Object.keys. And if there were data, then the component would continue to render if the condition passes:
Let's pretend that we called some API and received
items as an object somewhere in the response. With that said, this may seem perfectly fine at first. The expected type of
items is an object, so it would be perfectly fine to use
Object.keys with it. After all, we did initialize
items to an empty object as a defense mechanism if a bug to ever appeared that turned it into a
But we shouldn’t trust the server to always return the same structure. What if
items became an array in the future?
Object.keys(items) would not crash but would return a weird output like
["0", "1", "2"]. How do you think the components being rendered with that data will react?
But that’s not even the worst part. The worst part in the snippet is that if
items is received as a null value in the props, then
items will not even be initiated to the default value you provided!
And then your app will crash before it begins to do anything else:
Again, please be careful!
4. Carelessly checking if arrays exist before rendering
This can be a very similar situation to #3, but arrays and objects are quite often used interchangeably, so they deserve their own sections.
If you have a habit of doing this:
Then make sure you at least have unit tests to keep your eyes on that code at all times or handle
arr correctly early on before passing it to the render method, or else the app will crash if
arr becomes an object literal. Of course, the
&& operator will consider it as
truthy and attempt to
.map the object literal which will end up crashing the entire app.
So please keep this in mind. Save your energy and frustrations for bigger problems that deserve more of your special attention! ;)
5. Not using a linter
If you aren’t using any type of linter while you’re developing apps, or you simply don’t know what they are, allow me to elaborate a little about why they are useful in development.
This tool is so useful that it can act as your semi-mentor as it helps correct your mistakes in real time — as if someone is guiding you. It even describes why your code can be bad and suggests what you should do instead!
Here’s an example:
The coolest thing about ESLint is that if you don’t like certain rules or don’t agree with some of them, you can simply disable certain ones so that they no longer show up as linting warnings/errors as you’re developing. Whatever makes you happy, right?
6. Destructuring when rendering lists
I’ve seen this happen to several people in the past, and it isn’t always an easy bug to detect. Basically, when you have a list of items, and you’re going to render a bunch of components for each one in the list, the bug that can creep up on your app in the future happens when one of the items in the list is not a value you expect it to be. Your app may crash if it doesn’t know how to handle the value type.
Here’s an example:
The code would work perfectly fine. Now, let’s look at the API call. And instead of returning this —
— what if somehow there was an issue with how the data flow was handled when an unexpected condition occurred in the API client and returned this array instead?
Your app will crash because it doesn’t know how to handle that:
Uncaught TypeError: Cannot read property 'name' of undefined
at eval (DataList.js? [sm]:65)
at Array.map (<anonymous>)
at DataList (DataList.js? [sm]:64)
at renderWithHooks (react-dom.development.js:12938)
at updateFunctionComponent (react-dom.development.js:14627)
So to prevent your app from crashing, instead, you can set a default object on each iteration:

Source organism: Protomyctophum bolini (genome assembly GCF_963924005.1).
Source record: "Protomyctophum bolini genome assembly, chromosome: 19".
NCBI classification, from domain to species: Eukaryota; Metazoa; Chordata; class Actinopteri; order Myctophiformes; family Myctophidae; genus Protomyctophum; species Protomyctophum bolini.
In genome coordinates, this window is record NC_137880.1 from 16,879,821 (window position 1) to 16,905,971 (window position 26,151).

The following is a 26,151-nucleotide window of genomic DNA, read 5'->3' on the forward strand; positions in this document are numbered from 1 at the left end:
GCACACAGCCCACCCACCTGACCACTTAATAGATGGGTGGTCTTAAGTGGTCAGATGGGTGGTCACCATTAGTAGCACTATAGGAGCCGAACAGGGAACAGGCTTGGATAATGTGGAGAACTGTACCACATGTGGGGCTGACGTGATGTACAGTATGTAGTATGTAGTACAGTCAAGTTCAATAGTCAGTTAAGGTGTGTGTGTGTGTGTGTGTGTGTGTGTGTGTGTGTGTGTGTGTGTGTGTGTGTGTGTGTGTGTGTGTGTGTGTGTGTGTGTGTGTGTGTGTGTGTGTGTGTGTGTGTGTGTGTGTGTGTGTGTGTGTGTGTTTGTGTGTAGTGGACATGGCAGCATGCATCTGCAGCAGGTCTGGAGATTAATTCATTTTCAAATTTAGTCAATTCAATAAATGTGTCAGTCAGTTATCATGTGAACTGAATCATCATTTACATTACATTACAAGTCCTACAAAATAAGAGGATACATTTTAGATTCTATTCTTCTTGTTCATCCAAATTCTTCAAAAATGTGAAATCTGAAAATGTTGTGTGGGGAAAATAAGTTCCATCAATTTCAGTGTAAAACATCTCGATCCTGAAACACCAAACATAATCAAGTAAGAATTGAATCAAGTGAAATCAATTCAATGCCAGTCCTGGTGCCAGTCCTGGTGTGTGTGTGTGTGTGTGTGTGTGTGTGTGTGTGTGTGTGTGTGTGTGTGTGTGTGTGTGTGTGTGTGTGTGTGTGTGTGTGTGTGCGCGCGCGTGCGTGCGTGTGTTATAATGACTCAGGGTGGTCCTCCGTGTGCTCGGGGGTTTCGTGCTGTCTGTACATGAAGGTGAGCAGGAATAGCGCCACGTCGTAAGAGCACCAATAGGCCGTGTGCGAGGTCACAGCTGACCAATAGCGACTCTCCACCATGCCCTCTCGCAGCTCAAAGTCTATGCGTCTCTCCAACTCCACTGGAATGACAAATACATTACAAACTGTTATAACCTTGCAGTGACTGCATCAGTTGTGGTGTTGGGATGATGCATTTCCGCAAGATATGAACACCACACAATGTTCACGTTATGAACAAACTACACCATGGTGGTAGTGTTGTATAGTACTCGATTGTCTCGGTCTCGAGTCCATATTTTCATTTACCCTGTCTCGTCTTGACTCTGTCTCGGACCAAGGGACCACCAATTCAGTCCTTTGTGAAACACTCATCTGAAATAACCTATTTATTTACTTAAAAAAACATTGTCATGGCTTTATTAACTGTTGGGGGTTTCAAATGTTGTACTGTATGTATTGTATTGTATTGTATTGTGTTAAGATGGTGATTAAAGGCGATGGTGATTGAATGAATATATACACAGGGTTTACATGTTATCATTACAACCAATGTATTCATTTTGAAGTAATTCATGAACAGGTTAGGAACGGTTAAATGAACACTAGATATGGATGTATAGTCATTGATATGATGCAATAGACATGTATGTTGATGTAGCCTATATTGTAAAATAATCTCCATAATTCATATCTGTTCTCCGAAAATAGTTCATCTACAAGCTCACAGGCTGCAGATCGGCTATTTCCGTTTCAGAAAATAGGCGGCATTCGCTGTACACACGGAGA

And now your users won’t have to make judgments about your technology and expertise because they won’t see a page crashing in front of them:
However, even though the app no longer crashes, I recommend going further and handling the missing values like returning null for entire items that have similar issues instead, since there isn’t any data in them anyway.
7. Not researching enough about what you’re going to implement
In the past, I’ve made the crucial mistake of being overly confident with a search input I had implemented, trusting my opinions too early in the game.
What do I mean by this? Well, it’s not the search input component that I was overly confident with. The component should have been an easy task — and it was.
The real culprit of the issue occurring with the whole search functionality was including characters in the queries.
When we’re sending keywords as queries to a search API, it’s not always sufficient to think that every key the user types is valid, even though they’re on the keyboard for that reason.
Just be 100% sure that a regex like this works exactly as intended and avoids leaving out any invalid characters that can crash your app:
That example is the most up-to-date, established regular expression for a search API.
Here is what it was before:
As you can see the slash
/ is missing, and that was causing the app to crash! if that character ends up being sent to an API over the wire, guess what the API thinks the URL is going to be?
Also, I wouldn’t put 100% of my trust in the examples you find on the internet. A lot of them aren’t fully tested solutions, and there isn’t really a standard for the majority of use cases when it comes to regular expressions.
8. Not restricting the sizes of file inputs
Restricting the sizes of files that users select is a good practice because most of the time you don’t really need a ridiculously large file when it can be compressed in some way without losing any noticeable signs of quality loss.
But there’s a more important reason why restricting sizes to a certain limit is a good practice. At my company, we’ve noticed users in the past occasionally get “frozen” while their images are being uploaded. Not everyone owns an Alienware 17 R5, so you must take certain circumstances of your users into consideration.
Here’s an example of restricting files to a limit of 5 MB (5,000,000 bytes):
You wouldn’t want users to be uploading video games when they’re supposed to be uploading documents!
And that concludes the end of this post!
There will be a part two as I’ve only gotten through half of my list — yikes!
Thank you for reading and make sure to follow me for future updates! Happy 4th of July!